Chet Osterhoudt

Chet Osterhoudt

Now is the time for new year’s financial resolutions

By Chet Osterhoudt
Business Columnist

1 Comment | Leave a Comment

The countdown to 2016 has about begun. If you’re like many people, you might be mulling over some New Year’s resolutions, such as hitting the gym more or learning a new language. All are worthy goals, but why not add some financial resolutions as well?

These could include:

  • Pay yourself first – If you are going to achieve long-term goals such as a comfortable retirement, you consistently need to invest. So before you pay everyone else, pay yourself first by having some money automatically moved from your checking or savings account each month into an investment.
  • Take advantage of your opportunities – If you have a 401(k) or similar plan at work, take full advantage of it. Contribute as much as you can afford – or at least enough to earn your employer’s match, if one is offered – and choose the mix of investments that give you the potential to achieve the growth you need at a level of risk with which you are comfortable.
  • Focus on the long term – In the short term, you might be excused for not wanting to invest. The headlines typically are scary, the financial markets commonly are volatile and the future often looks murky. Yet, if you can look past the uncertainties of today and keep your focus on tomorrow, you will find it easier to follow a disciplined investment strategy that gives you the opportunity to meet your long-term goals, such as a comfortable retirement.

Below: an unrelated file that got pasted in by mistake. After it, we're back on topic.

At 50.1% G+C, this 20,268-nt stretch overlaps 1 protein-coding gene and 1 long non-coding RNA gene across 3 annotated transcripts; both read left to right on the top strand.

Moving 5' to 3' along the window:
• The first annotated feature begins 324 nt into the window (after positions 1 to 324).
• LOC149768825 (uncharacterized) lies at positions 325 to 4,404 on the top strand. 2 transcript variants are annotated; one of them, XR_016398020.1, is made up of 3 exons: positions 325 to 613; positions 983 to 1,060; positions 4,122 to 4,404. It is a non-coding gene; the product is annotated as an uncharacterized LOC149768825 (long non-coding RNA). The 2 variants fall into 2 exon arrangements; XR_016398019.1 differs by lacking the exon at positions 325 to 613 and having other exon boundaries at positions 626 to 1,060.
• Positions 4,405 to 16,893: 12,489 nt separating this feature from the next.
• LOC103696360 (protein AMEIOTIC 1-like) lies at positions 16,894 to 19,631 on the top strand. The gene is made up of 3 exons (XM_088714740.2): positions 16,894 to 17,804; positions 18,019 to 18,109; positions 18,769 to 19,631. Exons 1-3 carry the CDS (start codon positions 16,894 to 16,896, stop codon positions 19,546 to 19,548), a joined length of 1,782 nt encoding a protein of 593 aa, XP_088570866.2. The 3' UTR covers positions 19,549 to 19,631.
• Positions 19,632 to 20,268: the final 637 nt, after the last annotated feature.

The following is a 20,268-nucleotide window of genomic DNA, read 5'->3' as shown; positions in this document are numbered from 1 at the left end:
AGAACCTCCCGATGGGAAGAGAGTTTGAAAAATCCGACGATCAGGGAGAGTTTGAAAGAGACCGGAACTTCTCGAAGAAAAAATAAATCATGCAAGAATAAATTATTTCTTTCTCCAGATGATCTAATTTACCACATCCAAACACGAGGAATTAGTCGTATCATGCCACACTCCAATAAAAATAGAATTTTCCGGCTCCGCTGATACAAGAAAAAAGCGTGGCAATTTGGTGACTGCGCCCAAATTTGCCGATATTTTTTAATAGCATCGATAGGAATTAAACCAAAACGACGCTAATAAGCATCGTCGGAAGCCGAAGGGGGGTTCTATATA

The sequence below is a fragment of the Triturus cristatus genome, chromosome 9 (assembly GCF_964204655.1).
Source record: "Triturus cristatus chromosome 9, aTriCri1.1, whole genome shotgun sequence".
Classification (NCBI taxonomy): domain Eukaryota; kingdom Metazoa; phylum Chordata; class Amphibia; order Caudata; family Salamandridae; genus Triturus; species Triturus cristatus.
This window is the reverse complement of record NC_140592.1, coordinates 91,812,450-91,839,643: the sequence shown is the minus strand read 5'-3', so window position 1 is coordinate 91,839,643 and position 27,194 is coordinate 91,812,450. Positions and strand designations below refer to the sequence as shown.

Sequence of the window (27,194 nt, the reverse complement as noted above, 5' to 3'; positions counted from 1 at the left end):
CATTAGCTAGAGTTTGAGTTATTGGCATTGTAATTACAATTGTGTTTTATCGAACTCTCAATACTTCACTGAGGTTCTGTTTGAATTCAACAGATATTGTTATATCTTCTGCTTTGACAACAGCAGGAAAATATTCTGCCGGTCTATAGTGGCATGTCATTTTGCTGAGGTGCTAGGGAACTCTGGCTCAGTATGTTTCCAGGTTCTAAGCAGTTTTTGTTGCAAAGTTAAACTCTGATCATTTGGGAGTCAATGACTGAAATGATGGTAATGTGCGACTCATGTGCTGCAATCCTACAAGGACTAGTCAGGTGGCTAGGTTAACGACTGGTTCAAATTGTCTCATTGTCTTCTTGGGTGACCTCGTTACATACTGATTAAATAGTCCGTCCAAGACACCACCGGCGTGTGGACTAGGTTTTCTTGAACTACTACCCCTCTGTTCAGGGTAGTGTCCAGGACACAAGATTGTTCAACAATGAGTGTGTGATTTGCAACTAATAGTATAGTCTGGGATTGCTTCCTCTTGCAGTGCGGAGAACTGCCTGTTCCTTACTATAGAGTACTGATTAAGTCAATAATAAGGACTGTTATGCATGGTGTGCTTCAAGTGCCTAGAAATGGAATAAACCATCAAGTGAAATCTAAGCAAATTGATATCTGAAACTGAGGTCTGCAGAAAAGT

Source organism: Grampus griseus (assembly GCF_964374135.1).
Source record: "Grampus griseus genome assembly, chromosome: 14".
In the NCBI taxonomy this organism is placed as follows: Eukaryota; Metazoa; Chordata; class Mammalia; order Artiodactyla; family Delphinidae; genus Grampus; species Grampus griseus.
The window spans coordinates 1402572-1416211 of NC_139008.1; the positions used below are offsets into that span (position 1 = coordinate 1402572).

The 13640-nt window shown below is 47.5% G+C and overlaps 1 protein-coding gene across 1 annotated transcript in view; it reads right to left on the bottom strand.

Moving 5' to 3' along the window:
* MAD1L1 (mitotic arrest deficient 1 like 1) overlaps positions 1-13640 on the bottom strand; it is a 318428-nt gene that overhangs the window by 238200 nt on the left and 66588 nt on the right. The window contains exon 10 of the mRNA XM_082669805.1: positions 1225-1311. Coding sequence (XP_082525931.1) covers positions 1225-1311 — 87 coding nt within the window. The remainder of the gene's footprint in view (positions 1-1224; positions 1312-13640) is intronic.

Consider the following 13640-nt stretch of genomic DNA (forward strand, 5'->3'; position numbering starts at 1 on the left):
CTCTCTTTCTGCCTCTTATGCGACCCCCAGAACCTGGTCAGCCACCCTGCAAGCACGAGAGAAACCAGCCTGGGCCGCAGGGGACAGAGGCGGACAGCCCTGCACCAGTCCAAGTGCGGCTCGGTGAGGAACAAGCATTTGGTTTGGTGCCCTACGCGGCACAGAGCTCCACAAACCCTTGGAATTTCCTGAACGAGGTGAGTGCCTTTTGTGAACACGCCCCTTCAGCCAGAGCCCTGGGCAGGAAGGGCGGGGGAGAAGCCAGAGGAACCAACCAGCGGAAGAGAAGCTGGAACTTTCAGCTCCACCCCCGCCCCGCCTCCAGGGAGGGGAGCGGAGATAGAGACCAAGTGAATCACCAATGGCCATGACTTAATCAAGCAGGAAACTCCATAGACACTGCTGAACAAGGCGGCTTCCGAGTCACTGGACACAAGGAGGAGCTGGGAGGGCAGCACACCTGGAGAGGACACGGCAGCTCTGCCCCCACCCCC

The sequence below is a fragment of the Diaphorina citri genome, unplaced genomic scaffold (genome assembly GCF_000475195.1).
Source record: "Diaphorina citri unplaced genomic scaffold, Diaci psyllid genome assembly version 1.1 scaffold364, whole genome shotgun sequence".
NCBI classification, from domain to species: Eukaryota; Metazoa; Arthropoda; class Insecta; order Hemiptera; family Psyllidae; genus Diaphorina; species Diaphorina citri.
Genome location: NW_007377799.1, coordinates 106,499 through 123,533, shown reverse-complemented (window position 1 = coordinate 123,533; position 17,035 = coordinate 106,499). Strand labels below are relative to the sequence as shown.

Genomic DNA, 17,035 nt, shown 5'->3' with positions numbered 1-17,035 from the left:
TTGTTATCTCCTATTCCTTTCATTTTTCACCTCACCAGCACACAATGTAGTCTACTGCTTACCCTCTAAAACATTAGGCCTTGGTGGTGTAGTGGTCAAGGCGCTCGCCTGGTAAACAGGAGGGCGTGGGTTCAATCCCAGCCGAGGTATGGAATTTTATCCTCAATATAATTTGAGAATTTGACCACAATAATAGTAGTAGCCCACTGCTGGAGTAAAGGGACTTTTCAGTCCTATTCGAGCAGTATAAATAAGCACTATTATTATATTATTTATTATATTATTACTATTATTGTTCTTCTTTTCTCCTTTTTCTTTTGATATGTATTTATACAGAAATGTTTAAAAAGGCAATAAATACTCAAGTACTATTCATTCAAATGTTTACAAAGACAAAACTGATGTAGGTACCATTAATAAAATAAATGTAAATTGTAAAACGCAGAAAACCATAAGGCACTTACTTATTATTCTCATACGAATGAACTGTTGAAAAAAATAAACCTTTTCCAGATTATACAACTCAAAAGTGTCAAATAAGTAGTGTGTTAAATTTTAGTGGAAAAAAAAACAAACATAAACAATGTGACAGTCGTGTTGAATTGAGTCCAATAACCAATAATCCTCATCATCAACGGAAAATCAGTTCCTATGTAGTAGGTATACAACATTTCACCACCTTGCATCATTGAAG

• Don’t be driven by fear – When the market is down, investors tend to react with fear. Specifically, they rush to sell their investments, afraid that if they don’t “cut their losses,” they might sustain even bigger ones. If you can get past this feeling, you might find that a down market can offer you the chance to buy quality investments at good prices.
  • Forget about the “hot” stocks – You’ll hear friends, co-workers and talking heads on television tout today’s “hot” stocks. But by the time you might hear about them, they might have cooled off – and, in any case, they might not be appropriate for your needs. Forget about “getting rich quick in the market”; it probably won’t happen. True investment success requires patience and persistence.
  • Cut down on your debts – It’s easy to pile up debts, but a lot harder getting rid of them. Yet, if you can reduce your debt load even moderately, you’ll free up money you could use to invest. So look for ways to conserve, cut back and consolidate – it will be worth the effort.

Making these resolutions – and sticking to them – can help you as you work toward achieving your financial goals.

This column was provided by Edward Jones for use by Chet Osterhoudt, an investment representative for Edward Jones in Nashville.

Comments

I think

The main resolution I think should be heading towards to tech progress because this direction assumes big benefits. For example new tech solution for data rooms, they are being transformed into virtual ones that gives numerous of advantages.

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